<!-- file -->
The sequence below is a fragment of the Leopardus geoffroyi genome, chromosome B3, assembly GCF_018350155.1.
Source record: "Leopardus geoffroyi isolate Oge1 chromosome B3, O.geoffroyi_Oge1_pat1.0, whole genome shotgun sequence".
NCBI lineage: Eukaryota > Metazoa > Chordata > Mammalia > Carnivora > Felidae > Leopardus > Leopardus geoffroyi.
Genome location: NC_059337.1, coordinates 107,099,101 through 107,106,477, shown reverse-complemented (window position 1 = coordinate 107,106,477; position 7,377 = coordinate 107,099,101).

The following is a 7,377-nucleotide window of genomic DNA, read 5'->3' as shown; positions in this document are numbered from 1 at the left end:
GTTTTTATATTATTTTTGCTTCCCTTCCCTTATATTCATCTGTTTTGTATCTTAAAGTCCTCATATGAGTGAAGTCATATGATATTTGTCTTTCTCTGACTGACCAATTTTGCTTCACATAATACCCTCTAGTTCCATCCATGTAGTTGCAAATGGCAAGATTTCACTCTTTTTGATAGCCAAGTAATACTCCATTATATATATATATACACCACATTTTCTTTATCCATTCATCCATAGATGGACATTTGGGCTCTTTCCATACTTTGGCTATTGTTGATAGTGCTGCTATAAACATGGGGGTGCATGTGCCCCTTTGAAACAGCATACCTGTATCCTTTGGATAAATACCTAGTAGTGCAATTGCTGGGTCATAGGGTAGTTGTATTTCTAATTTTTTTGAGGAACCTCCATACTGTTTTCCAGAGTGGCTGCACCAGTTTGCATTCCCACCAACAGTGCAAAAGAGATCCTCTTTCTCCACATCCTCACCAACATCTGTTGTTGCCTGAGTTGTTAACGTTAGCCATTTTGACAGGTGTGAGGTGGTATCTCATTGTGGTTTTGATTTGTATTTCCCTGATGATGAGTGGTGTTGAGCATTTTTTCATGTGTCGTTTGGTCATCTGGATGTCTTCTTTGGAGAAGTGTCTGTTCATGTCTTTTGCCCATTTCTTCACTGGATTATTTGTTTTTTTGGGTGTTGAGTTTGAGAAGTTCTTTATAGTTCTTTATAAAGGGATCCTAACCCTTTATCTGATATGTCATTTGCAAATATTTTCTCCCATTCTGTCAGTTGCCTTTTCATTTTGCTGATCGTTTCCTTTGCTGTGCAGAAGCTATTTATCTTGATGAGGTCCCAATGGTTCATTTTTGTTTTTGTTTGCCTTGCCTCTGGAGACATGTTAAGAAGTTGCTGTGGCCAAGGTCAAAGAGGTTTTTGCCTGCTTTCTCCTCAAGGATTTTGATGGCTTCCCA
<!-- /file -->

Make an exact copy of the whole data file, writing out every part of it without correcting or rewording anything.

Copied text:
The sequence below is a fragment of the Leopardus geoffroyi genome, chromosome B3, assembly GCF_018350155.1.
Source record: "Leopardus geoffroyi isolate Oge1 chromosome B3, O.geoffroyi_Oge1_pat1.0, whole genome shotgun sequence".
NCBI lineage: Eukaryota > Metazoa > Chordata > Mammalia > Carnivora > Felidae > Leopardus > Leopardus geoffroyi.
Genome location: NC_059337.1, coordinates 107,099,101 through 107,106,477, shown reverse-complemented (window position 1 = coordinate 107,106,477; position 7,377 = coordinate 107,099,101).

The following is a 7,377-nucleotide window of genomic DNA, read 5'->3' as shown; positions in this document are numbered from 1 at the left end:
GTTTTTATATTATTTTTGCTTCCCTTCCCTTATATTCATCTGTTTTGTATCTTAAAGTCCTCATATGAGTGAAGTCATATGATATTTGTCTTTCTCTGACTGACCAATTTTGCTTCACATAATACCCTCTAGTTCCATCCATGTAGTTGCAAATGGCAAGATTTCACTCTTTTTGATAGCCAAGTAATACTCCATTATATATATATATACACCACATTTTCTTTATCCATTCATCCATAGATGGACATTTGGGCTCTTTCCATACTTTGGCTATTGTTGATAGTGCTGCTATAAACATGGGGGTGCATGTGCCCCTTTGAAACAGCATACCTGTATCCTTTGGATAAATACCTAGTAGTGCAATTGCTGGGTCATAGGGTAGTTGTATTTCTAATTTTTTTGAGGAACCTCCATACTGTTTTCCAGAGTGGCTGCACCAGTTTGCATTCCCACCAACAGTGCAAAAGAGATCCTCTTTCTCCACATCCTCACCAACATCTGTTGTTGCCTGAGTTGTTAACGTTAGCCATTTTGACAGGTGTGAGGTGGTATCTCATTGTGGTTTTGATTTGTATTTCCCTGATGATGAGTGGTGTTGAGCATTTTTTCATGTGTCGTTTGGTCATCTGGATGTCTTCTTTGGAGAAGTGTCTGTTCATGTCTTTTGCCCATTTCTTCACTGGATTATTTGTTTTTTTGGGTGTTGAGTTTGAGAAGTTCTTTATAGTTCTTTATAAAGGGATCCTAACCCTTTATCTGATATGTCATTTGCAAATATTTTCTCCCATTCTGTCAGTTGCCTTTTCATTTTGCTGATCGTTTCCTTTGCTGTGCAGAAGCTATTTATCTTGATGAGGTCCCAATGGTTCATTTTTGTTTTTGTTTGCCTTGCCTCTGGAGACATGTTAAGAAGTTGCTGTGGCCAAGGTCAAAGAGGTTTTTGCCTGCTTTCTCCTCAAGGATTTTGATGGCTTCCCA